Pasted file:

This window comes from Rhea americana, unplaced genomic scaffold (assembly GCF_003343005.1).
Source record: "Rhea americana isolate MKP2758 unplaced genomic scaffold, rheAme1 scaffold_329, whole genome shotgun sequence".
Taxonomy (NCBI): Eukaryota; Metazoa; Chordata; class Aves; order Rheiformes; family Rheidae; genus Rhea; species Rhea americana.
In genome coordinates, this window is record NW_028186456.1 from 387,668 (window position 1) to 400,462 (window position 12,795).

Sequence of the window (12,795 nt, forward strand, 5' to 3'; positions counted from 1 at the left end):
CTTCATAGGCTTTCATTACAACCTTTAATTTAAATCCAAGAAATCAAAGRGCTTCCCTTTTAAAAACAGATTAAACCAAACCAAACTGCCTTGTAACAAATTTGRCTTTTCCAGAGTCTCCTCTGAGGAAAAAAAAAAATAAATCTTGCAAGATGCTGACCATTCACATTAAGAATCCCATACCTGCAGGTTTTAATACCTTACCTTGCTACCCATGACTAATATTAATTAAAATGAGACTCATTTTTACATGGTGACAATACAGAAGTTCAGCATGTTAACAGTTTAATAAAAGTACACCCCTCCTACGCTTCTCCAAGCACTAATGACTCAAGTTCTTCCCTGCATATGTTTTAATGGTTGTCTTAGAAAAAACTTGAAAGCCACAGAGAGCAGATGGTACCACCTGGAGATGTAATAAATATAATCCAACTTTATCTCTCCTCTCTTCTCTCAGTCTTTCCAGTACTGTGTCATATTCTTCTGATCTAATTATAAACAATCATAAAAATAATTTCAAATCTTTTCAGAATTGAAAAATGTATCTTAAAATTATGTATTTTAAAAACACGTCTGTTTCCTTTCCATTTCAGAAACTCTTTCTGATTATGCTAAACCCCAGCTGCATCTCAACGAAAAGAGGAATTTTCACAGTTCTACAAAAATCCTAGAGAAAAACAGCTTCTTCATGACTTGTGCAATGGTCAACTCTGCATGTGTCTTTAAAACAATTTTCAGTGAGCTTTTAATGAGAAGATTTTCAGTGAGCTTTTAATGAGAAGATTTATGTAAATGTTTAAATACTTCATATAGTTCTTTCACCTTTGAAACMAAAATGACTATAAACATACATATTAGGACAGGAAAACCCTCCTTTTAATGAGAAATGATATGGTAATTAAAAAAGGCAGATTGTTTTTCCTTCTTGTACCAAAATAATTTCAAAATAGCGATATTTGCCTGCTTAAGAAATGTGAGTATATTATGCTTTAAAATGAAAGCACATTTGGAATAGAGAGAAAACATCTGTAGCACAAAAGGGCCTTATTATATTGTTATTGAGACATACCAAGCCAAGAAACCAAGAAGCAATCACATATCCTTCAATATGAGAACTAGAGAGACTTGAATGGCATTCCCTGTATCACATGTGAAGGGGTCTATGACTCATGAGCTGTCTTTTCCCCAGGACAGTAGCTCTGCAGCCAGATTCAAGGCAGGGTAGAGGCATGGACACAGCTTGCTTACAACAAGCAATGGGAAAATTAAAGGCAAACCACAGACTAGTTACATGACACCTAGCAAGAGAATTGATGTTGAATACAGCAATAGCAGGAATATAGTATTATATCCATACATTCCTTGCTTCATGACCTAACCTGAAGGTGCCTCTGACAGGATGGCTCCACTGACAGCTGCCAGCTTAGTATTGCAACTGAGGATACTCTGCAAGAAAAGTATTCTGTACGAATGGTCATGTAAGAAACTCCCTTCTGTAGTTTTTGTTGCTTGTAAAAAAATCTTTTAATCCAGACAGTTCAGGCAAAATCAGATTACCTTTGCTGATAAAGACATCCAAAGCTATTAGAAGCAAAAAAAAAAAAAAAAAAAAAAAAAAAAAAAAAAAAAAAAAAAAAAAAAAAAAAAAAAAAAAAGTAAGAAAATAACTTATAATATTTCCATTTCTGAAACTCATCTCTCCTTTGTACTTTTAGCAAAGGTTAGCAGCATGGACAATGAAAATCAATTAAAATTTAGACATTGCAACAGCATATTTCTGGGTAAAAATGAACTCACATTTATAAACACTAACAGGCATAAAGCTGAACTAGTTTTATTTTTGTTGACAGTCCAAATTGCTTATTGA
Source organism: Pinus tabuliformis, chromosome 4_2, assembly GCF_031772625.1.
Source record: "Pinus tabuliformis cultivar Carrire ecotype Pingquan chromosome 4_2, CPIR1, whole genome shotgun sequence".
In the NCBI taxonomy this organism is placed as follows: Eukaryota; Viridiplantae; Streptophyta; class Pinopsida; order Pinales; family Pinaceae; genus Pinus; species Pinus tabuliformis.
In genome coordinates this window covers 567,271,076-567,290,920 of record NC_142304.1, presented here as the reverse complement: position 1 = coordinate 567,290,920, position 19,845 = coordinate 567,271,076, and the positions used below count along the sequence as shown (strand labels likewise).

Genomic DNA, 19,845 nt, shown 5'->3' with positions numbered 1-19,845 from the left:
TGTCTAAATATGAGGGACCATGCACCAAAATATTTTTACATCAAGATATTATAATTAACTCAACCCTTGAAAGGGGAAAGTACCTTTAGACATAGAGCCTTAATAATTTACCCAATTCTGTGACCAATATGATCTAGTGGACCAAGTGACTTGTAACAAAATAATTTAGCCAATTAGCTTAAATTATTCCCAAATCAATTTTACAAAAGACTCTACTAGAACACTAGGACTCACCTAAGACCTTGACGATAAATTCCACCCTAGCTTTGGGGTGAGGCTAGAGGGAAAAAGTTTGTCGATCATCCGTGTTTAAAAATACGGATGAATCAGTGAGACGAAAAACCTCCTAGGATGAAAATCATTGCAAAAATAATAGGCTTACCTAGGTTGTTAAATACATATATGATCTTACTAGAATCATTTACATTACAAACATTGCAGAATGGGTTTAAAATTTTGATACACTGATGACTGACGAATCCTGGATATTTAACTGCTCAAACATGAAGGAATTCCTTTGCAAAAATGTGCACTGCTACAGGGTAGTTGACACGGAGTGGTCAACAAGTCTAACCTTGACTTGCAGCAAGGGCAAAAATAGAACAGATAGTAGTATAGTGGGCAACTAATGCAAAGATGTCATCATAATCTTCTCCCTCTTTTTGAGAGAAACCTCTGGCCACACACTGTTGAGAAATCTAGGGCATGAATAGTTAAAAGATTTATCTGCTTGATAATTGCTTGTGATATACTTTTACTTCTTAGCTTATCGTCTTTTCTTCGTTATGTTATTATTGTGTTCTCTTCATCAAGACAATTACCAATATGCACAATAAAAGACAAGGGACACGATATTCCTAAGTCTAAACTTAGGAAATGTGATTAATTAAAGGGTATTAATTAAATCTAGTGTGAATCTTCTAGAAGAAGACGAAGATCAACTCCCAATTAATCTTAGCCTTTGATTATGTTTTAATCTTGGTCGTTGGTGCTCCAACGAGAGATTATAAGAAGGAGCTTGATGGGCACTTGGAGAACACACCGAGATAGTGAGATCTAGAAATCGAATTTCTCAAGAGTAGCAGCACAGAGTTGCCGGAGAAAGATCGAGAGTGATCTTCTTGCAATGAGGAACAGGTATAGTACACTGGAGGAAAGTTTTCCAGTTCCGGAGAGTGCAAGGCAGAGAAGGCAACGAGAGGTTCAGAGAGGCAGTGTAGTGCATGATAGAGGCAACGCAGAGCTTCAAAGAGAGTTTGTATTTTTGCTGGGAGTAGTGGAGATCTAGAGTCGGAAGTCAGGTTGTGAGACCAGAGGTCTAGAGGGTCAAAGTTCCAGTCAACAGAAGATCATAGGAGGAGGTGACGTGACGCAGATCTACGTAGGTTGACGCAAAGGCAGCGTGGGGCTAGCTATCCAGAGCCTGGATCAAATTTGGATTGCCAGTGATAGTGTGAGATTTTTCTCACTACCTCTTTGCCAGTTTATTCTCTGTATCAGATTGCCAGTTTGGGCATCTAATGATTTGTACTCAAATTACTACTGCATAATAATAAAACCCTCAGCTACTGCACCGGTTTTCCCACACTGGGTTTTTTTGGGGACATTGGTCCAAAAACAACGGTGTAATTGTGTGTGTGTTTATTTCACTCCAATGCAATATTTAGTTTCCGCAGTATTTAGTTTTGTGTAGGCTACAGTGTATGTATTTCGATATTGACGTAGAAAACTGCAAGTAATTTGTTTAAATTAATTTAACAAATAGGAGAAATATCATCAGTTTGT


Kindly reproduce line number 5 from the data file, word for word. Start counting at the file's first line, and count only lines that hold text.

Sequence of the window (12,795 nt, forward strand, 5' to 3'; positions counted from 1 at the left end):